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How to rid illegal outlets distributing unsafe medicines, by ACPN

By Adaku Onyenucheya
03 October 2019   |   4:15 am
Pharmacists under the aegis of Association of Community Pharmacists of Nigeria in collaboration with doctors under the aegis of Association of General and Private Medical Practitioners of Nigeria...

Pharmacists under the aegis of Association of Community Pharmacists of Nigeria in collaboration with doctors under the aegis of Association of General and Private Medical Practitioners of Nigeria have emphasised the need for all stakeholders in the health sector to work together to rid the country of illegal outlets distributing unsafe medicines to the populace.

The Chairman, ACPN, Lagos Chapter, Olabanji Obideyi, lamented that due to weak legislation on pharmacy matters, illegal premises are springing up on a daily basis by charlatans who do not have formal training on medicines, but whose only motive is to profiteer at the expense of citizens’ life.

Obideyi who spoke at the 2019 World Pharmacists’ Day, with the theme: “Safe and Effective Medicines for all” pointed that while these illegal outlets re-label expired drugs and sell to the unsuspecting members of the public, other medicines are being falsified at an alarming rate. He lamented that the regulatory authorities seem to be handicapped in this regard due to lack of adequate infrastructure to carry out their job, adding that if medicines must be safe and efficacious, government would need to build the capacity of concerned agencies by providing necessary tools to work.

In his speech, the President, Pharmaceutical Society of Nigeria, Mazi Sam Ohuabunwa, stressed that to ensure safe and effective medicines for all Nigerians, there is need to pay attention to pharmaceutical care, which must be prompted wholly by the health policymakers and embraced by all stakeholders, as well as taking ethical and psychotropic drugs off the streets through the passage of the Pharmacy bill into law.

He said there must be total regulation of medicines, as they are potential poisons, which need to be handled with adequate knowledge, while there is improvement in transport and electricity, which will have a big effect on the delivery of safe and effective medicines to Nigerians.

The Chairman, Association of General and Private Medical Practitioners of Nigeria, Lagos State Chapter, Dr. Tunji Akintade said there is need for all healthcare professionals to partner in medicine as it concerns the citizens and their health, while they fight the common enemy, which is the quacks who ruin the lives of patients at the expense of profit.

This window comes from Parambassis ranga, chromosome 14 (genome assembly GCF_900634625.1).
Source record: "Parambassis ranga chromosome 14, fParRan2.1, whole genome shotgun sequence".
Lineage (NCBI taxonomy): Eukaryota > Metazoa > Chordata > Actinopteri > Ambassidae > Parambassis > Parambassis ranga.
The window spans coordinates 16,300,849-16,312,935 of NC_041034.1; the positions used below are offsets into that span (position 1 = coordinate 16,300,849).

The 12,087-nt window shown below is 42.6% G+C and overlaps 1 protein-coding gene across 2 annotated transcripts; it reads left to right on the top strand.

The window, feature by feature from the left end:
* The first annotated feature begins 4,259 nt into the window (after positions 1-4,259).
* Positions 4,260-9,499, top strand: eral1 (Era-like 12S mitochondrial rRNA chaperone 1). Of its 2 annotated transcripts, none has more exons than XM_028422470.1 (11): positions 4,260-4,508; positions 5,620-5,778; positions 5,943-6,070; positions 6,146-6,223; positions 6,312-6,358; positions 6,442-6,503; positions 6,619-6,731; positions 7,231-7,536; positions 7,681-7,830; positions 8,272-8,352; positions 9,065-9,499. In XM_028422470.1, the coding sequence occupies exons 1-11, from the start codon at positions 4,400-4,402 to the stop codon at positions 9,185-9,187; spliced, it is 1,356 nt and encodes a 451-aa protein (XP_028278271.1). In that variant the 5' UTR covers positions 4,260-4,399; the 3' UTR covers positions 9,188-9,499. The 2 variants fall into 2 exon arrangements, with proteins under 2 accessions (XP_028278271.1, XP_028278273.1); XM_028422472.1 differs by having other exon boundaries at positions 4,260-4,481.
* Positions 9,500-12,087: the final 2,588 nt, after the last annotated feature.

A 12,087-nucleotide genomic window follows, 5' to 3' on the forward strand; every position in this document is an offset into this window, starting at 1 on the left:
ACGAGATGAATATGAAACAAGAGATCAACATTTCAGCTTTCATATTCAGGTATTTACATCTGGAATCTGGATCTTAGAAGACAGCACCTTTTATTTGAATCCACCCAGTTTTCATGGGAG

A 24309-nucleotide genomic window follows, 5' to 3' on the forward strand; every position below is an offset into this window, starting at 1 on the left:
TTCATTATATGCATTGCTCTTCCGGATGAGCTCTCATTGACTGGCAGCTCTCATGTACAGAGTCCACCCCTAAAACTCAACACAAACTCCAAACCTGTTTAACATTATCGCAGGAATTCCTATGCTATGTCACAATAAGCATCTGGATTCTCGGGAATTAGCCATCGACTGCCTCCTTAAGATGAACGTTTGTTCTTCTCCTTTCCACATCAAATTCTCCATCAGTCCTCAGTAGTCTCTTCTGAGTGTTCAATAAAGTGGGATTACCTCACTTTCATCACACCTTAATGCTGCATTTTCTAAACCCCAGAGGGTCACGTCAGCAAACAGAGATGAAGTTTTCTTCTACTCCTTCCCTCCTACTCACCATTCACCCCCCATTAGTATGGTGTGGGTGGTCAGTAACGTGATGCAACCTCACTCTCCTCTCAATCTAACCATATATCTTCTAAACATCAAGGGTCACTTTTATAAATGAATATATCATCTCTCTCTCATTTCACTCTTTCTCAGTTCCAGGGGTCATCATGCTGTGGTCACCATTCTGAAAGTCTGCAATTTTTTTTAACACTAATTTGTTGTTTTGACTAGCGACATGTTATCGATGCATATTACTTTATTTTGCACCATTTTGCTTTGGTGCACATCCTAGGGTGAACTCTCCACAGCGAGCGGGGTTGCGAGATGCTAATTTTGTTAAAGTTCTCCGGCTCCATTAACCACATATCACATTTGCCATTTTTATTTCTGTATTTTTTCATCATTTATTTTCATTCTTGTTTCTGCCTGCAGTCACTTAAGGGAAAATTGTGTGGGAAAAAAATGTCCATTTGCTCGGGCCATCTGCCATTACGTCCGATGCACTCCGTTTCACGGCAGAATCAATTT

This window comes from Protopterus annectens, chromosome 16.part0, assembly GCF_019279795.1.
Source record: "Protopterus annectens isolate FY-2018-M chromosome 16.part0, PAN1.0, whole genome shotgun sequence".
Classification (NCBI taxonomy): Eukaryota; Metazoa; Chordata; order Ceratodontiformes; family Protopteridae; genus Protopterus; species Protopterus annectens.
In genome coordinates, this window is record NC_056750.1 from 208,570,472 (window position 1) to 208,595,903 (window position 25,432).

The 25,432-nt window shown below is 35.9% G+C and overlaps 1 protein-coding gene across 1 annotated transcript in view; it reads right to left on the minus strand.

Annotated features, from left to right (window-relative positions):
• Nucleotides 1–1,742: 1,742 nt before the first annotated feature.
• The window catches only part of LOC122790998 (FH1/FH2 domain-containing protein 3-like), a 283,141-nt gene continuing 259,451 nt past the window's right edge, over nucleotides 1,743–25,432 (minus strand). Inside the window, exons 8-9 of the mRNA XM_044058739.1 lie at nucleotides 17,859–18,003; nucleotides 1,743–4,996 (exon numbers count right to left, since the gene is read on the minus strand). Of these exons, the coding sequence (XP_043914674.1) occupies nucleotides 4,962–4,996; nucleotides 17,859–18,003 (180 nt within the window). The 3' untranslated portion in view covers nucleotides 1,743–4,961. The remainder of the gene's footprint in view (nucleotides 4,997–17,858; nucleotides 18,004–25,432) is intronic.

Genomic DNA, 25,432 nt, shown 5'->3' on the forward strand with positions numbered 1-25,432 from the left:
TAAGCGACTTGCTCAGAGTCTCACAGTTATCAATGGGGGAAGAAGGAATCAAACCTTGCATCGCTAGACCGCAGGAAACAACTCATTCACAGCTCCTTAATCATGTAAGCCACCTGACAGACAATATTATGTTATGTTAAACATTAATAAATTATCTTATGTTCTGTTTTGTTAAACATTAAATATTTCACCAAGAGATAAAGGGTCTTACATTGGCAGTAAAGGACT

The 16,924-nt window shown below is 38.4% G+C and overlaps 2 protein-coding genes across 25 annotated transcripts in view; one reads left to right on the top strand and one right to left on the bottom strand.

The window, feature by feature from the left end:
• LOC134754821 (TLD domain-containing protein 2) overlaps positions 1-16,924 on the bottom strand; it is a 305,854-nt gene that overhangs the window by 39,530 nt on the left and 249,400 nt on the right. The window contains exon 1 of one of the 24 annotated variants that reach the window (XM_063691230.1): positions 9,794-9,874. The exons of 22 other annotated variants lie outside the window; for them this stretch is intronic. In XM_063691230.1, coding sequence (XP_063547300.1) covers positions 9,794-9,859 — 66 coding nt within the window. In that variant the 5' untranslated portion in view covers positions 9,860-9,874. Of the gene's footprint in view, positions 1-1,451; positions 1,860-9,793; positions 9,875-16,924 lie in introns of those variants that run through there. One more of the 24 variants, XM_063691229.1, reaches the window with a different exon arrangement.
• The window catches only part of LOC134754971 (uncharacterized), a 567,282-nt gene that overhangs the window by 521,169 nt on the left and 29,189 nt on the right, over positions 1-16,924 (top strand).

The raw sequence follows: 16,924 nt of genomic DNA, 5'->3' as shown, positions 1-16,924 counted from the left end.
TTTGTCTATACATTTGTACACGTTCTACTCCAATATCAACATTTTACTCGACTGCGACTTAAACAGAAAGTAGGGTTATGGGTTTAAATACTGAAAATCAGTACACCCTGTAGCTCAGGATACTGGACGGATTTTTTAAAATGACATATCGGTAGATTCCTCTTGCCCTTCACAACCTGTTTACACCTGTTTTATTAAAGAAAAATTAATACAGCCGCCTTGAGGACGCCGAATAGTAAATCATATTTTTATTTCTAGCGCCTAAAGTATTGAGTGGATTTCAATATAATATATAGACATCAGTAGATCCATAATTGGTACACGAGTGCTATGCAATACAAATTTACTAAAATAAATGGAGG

According to him, the health of the citizens is not all about doctors alone, as it involves the nurses, pharmacists, laboratory scientist, paramedicals and other healthcare professional, which at one point prescribe and administer medicines to patients.

“What we are saying is that if a patient comes to an hospital and needs drugs, and the drug is not available in the hospital, the doctor should be able to write a prescription and send to a pharmacist who will check if it is appropriate for the patients,” he added.

The keynote speaker, Chief Executive Officer, PharmaSolutions Limited, Olabisi Oyeleye, said it is saddening to see Nigerians patronise quacks because they sell at a cheaper and affordable rates, thereby risking their health, rather than patronising a qualified pharmacist.

She said this high patronage has made quacks open more illegal outlets to sell their life-threatening medicines to people, while she advised the public not to be carried away by cheap drugs, thereby endangering their lives.

The Executive Chairman, Kosofe Local Government, Afolabi Sofola, said medicines are a cornerstone treatment for many health problems, as they prevent, treat or manage many illnesses or conditions, and are the most common intervention in healthcare.

He said getting the most from medicines, for both patients and healthcare professionals becomes increasingly important as more people are taking more medicines, adding that there is a need to educate the common man who patronises fake medicine peddlers in communities on the effects of using poor quality, ineffective and harmful medicines, as the use of such unauthentic medications can result in therapeutic failure, worsened conditions and sometimes even death.”

He patronage of these medicines, apart from being a waste of money shows a lack of confidence in the healthcare system and its professionals, who are more than equipped, while he advised patients in need of healthcare assistance to approach registered community pharmacies and consult the pharmacist for counsel on “responsible and appropriate medicine use for ultimate preservation of their health.”